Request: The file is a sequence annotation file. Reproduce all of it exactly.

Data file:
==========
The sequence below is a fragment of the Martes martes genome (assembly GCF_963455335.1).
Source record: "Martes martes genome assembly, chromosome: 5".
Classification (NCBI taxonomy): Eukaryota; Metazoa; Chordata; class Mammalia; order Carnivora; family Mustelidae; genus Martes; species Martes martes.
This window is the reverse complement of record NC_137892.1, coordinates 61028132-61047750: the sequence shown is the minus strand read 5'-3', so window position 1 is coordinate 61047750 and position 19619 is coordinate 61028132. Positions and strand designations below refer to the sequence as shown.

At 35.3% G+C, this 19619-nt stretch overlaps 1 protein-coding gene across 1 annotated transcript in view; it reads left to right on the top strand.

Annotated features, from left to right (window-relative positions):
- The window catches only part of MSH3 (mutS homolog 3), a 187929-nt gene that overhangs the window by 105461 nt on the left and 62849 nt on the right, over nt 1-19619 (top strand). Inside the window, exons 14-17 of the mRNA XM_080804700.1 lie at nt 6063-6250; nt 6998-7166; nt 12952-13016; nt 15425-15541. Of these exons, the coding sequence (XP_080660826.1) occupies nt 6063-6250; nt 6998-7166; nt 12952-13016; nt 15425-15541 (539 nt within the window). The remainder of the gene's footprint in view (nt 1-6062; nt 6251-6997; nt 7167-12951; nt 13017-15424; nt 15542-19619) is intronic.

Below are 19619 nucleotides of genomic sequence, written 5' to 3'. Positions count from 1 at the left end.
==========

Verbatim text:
The sequence below is a fragment of the Martes martes genome (assembly GCF_963455335.1).
Source record: "Martes martes genome assembly, chromosome: 5".
Classification (NCBI taxonomy): Eukaryota; Metazoa; Chordata; class Mammalia; order Carnivora; family Mustelidae; genus Martes; species Martes martes.
This window is the reverse complement of record NC_137892.1, coordinates 61028132-61047750: the sequence shown is the minus strand read 5'-3', so window position 1 is coordinate 61047750 and position 19619 is coordinate 61028132. Positions and strand designations below refer to the sequence as shown.

At 35.3% G+C, this 19619-nt stretch overlaps 1 protein-coding gene across 1 annotated transcript in view; it reads left to right on the top strand.

Annotated features, from left to right (window-relative positions):
- The window catches only part of MSH3 (mutS homolog 3), a 187929-nt gene that overhangs the window by 105461 nt on the left and 62849 nt on the right, over nt 1-19619 (top strand). Inside the window, exons 14-17 of the mRNA XM_080804700.1 lie at nt 6063-6250; nt 6998-7166; nt 12952-13016; nt 15425-15541. Of these exons, the coding sequence (XP_080660826.1) occupies nt 6063-6250; nt 6998-7166; nt 12952-13016; nt 15425-15541 (539 nt within the window). The remainder of the gene's footprint in view (nt 1-6062; nt 6251-6997; nt 7167-12951; nt 13017-15424; nt 15542-19619) is intronic.

Below are 19619 nucleotides of genomic sequence, written 5' to 3'. Positions count from 1 at the left end.